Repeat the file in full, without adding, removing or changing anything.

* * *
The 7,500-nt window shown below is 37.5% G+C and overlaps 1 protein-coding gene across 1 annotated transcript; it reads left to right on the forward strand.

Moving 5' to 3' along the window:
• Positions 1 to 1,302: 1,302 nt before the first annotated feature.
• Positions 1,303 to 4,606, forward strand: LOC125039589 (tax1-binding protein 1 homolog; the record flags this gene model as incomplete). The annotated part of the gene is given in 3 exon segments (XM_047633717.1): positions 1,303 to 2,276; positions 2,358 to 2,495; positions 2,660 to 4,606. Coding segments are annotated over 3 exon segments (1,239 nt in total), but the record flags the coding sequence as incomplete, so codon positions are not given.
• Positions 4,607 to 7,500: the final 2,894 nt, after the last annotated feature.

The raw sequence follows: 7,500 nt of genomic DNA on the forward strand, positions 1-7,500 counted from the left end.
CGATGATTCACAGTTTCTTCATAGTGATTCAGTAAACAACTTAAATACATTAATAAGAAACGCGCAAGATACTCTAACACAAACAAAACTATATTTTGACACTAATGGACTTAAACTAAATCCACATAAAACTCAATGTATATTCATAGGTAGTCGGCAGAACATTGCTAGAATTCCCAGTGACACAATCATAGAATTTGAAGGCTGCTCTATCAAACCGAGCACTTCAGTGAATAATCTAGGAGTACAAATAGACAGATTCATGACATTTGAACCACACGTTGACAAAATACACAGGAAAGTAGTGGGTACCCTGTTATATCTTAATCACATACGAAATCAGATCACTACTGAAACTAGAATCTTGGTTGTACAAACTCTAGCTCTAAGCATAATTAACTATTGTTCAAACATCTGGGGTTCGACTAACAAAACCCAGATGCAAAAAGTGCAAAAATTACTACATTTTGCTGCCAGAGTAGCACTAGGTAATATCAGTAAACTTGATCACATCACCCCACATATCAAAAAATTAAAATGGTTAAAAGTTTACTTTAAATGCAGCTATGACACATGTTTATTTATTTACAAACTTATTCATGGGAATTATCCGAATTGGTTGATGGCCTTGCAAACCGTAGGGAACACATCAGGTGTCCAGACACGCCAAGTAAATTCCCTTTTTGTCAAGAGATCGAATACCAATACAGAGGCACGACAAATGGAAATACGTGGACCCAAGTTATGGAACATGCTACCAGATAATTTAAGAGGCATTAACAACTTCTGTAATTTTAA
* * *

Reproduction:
The 7,500-nt window shown below is 37.5% G+C and overlaps 1 protein-coding gene across 1 annotated transcript; it reads left to right on the forward strand.

Moving 5' to 3' along the window:
• Positions 1 to 1,302: 1,302 nt before the first annotated feature.
• Positions 1,303 to 4,606, forward strand: LOC125039589 (tax1-binding protein 1 homolog; the record flags this gene model as incomplete). The annotated part of the gene is given in 3 exon segments (XM_047633717.1): positions 1,303 to 2,276; positions 2,358 to 2,495; positions 2,660 to 4,606. Coding segments are annotated over 3 exon segments (1,239 nt in total), but the record flags the coding sequence as incomplete, so codon positions are not given.
• Positions 4,607 to 7,500: the final 2,894 nt, after the last annotated feature.

The raw sequence follows: 7,500 nt of genomic DNA on the forward strand, positions 1-7,500 counted from the left end.
CGATGATTCACAGTTTCTTCATAGTGATTCAGTAAACAACTTAAATACATTAATAAGAAACGCGCAAGATACTCTAACACAAACAAAACTATATTTTGACACTAATGGACTTAAACTAAATCCACATAAAACTCAATGTATATTCATAGGTAGTCGGCAGAACATTGCTAGAATTCCCAGTGACACAATCATAGAATTTGAAGGCTGCTCTATCAAACCGAGCACTTCAGTGAATAATCTAGGAGTACAAATAGACAGATTCATGACATTTGAACCACACGTTGACAAAATACACAGGAAAGTAGTGGGTACCCTGTTATATCTTAATCACATACGAAATCAGATCACTACTGAAACTAGAATCTTGGTTGTACAAACTCTAGCTCTAAGCATAATTAACTATTGTTCAAACATCTGGGGTTCGACTAACAAAACCCAGATGCAAAAAGTGCAAAAATTACTACATTTTGCTGCCAGAGTAGCACTAGGTAATATCAGTAAACTTGATCACATCACCCCACATATCAAAAAATTAAAATGGTTAAAAGTTTACTTTAAATGCAGCTATGACACATGTTTATTTATTTACAAACTTATTCATGGGAATTATCCGAATTGGTTGATGGCCTTGCAAACCGTAGGGAACACATCAGGTGTCCAGACACGCCAAGTAAATTCCCTTTTTGTCAAGAGATCGAATACCAATACAGAGGCACGACAAATGGAAATACGTGGACCCAAGTTATGGAACATGCTACCAGATAATTTAAGAGGCATTAACAACTTCTGTAATTTTAA